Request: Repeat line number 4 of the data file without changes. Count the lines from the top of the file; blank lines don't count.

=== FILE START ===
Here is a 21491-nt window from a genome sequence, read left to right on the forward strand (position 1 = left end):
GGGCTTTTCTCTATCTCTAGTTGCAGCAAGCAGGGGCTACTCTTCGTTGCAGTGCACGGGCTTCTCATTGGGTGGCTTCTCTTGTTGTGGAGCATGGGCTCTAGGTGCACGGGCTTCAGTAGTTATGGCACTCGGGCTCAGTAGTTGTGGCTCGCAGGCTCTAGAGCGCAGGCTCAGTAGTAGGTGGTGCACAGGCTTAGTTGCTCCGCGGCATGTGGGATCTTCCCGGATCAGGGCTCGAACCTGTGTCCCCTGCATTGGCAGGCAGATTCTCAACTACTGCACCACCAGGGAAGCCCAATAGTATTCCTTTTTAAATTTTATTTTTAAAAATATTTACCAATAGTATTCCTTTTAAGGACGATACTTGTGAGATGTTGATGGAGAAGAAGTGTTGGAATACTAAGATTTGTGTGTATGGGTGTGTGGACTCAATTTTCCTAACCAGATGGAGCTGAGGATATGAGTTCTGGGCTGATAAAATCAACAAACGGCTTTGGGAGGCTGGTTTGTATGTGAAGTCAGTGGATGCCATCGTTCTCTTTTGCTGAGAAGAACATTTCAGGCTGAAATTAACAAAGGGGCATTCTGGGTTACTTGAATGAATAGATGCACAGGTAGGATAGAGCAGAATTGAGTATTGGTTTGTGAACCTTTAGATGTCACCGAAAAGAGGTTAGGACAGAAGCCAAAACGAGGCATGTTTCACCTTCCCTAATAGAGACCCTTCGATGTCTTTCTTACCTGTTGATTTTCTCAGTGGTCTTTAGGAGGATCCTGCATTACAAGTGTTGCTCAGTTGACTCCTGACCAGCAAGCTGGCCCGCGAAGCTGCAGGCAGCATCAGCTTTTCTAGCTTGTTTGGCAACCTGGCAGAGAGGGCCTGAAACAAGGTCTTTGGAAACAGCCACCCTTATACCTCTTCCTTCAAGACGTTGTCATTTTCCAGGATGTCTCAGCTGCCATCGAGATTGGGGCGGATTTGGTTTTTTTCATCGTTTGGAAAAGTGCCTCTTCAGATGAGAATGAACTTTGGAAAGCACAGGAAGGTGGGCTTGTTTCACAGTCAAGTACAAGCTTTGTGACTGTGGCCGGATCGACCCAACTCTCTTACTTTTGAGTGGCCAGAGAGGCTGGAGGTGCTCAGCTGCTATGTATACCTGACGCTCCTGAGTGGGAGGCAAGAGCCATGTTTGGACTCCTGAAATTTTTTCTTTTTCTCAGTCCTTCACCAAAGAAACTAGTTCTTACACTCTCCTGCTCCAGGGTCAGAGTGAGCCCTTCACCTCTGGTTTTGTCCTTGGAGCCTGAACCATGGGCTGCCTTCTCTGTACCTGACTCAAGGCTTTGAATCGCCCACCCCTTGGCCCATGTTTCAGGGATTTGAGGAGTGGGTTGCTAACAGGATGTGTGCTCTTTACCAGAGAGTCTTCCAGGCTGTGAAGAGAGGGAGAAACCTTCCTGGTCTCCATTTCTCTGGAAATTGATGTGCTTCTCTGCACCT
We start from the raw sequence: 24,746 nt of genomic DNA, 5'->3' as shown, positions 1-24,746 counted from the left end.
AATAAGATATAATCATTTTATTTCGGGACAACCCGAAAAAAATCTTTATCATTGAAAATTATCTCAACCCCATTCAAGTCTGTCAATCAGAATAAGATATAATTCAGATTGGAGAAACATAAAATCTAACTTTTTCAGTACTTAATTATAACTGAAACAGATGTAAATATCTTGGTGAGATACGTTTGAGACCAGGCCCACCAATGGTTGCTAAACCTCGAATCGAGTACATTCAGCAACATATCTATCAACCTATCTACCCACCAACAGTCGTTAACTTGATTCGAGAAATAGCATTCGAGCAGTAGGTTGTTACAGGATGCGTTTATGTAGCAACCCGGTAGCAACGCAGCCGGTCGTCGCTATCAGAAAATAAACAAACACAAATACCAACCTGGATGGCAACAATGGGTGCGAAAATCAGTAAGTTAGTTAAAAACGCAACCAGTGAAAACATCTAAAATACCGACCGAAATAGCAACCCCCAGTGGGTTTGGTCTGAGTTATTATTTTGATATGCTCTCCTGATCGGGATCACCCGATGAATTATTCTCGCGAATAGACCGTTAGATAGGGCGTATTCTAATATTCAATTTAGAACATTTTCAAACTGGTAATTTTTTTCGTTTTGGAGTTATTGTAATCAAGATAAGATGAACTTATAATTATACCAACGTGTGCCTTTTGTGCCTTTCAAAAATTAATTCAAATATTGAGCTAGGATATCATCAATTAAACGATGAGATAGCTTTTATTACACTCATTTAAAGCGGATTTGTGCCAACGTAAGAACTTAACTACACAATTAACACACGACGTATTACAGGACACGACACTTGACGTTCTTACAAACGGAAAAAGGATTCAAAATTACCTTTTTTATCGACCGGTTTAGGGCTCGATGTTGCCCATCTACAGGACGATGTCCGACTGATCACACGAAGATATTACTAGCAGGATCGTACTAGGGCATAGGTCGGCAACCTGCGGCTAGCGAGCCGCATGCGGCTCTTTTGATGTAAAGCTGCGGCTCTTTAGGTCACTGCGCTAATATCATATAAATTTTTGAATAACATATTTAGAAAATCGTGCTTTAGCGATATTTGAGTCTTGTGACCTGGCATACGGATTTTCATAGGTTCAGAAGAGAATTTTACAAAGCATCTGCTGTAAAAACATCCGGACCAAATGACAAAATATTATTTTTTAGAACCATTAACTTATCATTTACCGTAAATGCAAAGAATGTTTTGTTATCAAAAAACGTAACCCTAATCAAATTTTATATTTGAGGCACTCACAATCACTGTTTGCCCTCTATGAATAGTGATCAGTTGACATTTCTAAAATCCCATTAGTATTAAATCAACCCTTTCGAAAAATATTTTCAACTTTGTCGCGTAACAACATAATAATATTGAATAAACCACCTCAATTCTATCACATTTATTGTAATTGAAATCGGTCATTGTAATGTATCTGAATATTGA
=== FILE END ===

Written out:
AATAAGATATAATCATTTTATTTCGGGACAACCCGAAAAAAATCTTTATCATTGAAAATTATCTCAACCCCATTCAAGTCTGTCAATCAGAATAAGATATAATTCAGATTGGAGAAACATAAAATCTAACTTTTTCAGTACTTAATTATAACTGAAACAGATGTAAATATCTTGGTGAGATACGTTTGAGACCAGGCCCACCAATGGTTGCTAAACCTCGAATCGAGTACATTCAGCAACATATCTATCAACCTATCTACCCACCAACAGTCGTTAACTTGATTCGAGAAATAGCATTCGAGCAGTAGGTTGTTACAGGATGCGTTTATGTAGCAACCCGGTAGCAACGCAGCCGGTCGTCGCTATCAGAAAATAAACAAACACAAATACCAACCTGGATGGCAACAATGGGTGCGAAAATCAGTAAGTTAGTTAAAAACGCAACCAGTGAAAACATCTAAAATACCGACCGAAATAGCAACCCCCAGTGGGTTTGGTCTGAGTTATTATTTTGATATGCTCTCCTGATCGGGATCACCCGATGAATTATTCTCGCGAATAGACCGTTAGATAGGGCGTATTCTAATATTCAATTTAGAACATTTTCAAACTGGTAATTTTTTTCGTTTTGGAGTTATTGTAATCAAGATAAGATGAACTTATAATTATACCAACGTGTGCCTTTTGTGCCTTTCAAAAATTAATTCAAATATTGAGCTAGGATATCATCAATTAAACGATGAGATAGCTTTTATTACACTCATTTAAAGCGGATTTGTGCCAACGTAAGAACTTAACTACACAATTAACACACGACGTATTACAGGACACGACACTTGACGTTCTTACAAACGGAAAAAGGATTCAAAATTACCTTTTTTATCGACCGGTTTAGGGCTCGATGTTGCCCATCTACAGGACGATGTCCGACTGATCACACGAAGATATTACTAGCAGGATCGTACTAGGGCATAGGTCGGCAACCTGCGGCTAGCGAGCCGCATGCGGCTCTTTTGATGTAAAGCTGCGGCTCTTTAGGTCACTGCGCTAATATCATATAAATTTTTGAATAACATATTTAGAAAATCGTGCTTTAGCGATATTTGAGTCTTGTGACCTGGCATACGGATTTTCATAGGTTCAGAAGAGAATTTTACAAAGCATCTGCTGTAAAAACATCCGGACCAAATGACAAAATATTATTTTTTAGAACCATTAACTTATCATTTACCGTAAATGCAAAGAATGTTTTGTTATCAAAAAACGTAACCCTAATCAAATTTTATATTTGAGGCACTCACAATCACTGTTTGCCCTCTATGAATAGTGATCAGTTGACATTTCTAAAATCCCATTAGTATTAAATCAACCCTTTCGAAAAATATTTTCAACTTTGTCGCGTAACAACATAATAATATTGAATAAACCACCTCAATTCTATCACATTTATTGTAATTGAAATCGGTCATTGTAATGTATCTGAATATTGA